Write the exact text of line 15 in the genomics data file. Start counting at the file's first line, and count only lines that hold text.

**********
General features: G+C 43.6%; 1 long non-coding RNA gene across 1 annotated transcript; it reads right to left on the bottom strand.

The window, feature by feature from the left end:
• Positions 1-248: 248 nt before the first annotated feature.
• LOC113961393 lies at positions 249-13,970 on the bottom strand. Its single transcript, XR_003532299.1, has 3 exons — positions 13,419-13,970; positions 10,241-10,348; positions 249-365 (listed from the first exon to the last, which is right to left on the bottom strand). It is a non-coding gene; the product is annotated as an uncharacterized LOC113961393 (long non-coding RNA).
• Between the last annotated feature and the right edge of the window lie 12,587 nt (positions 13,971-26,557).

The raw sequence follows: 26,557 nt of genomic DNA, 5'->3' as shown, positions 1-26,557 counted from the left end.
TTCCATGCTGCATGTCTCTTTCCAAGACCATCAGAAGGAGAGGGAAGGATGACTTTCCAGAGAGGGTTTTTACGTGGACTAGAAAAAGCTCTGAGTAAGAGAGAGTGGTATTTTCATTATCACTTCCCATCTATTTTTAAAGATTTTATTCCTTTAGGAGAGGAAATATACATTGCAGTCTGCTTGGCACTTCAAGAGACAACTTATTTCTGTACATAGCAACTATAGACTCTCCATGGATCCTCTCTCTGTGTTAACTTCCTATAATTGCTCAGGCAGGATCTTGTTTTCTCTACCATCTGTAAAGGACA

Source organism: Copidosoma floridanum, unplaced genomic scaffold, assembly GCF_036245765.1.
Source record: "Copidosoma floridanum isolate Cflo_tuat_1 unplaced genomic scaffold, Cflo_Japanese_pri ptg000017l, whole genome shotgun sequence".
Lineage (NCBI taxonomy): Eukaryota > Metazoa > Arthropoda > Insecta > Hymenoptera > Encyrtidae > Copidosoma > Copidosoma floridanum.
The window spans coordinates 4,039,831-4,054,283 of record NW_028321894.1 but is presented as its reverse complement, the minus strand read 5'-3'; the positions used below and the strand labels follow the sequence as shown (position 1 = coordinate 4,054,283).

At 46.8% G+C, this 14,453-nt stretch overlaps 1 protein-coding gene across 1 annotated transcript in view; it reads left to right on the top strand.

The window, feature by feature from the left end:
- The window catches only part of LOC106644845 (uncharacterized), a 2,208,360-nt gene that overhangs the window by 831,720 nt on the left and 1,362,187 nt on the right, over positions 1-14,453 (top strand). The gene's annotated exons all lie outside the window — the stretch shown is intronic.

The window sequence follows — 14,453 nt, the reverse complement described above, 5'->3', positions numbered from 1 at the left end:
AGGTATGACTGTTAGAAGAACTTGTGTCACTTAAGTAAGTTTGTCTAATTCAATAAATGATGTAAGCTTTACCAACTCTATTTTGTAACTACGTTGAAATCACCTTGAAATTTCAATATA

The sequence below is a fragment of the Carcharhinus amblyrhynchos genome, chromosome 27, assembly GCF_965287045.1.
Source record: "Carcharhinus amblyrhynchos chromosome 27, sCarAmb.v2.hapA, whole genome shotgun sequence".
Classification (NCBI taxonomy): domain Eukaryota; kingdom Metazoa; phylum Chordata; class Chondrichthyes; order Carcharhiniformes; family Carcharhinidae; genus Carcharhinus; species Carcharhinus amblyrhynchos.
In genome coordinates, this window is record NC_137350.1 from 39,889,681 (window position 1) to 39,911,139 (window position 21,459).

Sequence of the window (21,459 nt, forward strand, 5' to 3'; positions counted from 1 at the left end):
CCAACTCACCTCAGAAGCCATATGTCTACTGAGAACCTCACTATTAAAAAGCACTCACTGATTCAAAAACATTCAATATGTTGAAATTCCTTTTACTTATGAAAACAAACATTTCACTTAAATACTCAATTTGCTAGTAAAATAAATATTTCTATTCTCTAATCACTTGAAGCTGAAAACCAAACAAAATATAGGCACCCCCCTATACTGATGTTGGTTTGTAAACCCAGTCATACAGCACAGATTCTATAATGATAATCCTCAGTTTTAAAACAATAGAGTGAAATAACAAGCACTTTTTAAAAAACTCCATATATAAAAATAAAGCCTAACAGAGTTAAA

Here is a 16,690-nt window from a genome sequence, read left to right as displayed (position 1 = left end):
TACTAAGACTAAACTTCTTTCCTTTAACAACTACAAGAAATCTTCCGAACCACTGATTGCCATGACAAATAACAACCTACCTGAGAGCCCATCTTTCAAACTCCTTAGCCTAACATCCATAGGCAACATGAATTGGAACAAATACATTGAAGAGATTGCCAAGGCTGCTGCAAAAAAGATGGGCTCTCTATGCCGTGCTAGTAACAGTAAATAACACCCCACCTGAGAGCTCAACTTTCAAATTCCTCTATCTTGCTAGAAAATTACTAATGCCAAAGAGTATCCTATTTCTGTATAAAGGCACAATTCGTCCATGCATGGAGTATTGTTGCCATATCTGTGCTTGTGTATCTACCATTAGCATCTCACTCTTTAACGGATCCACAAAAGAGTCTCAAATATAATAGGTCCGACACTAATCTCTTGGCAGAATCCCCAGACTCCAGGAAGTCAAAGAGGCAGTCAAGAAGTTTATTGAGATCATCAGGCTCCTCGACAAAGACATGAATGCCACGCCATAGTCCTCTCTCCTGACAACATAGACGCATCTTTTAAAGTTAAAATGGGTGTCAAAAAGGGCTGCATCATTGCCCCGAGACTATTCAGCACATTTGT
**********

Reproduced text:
The window sequence follows — 14,453 nt, the reverse complement described above, 5'->3', positions numbered from 1 at the left end: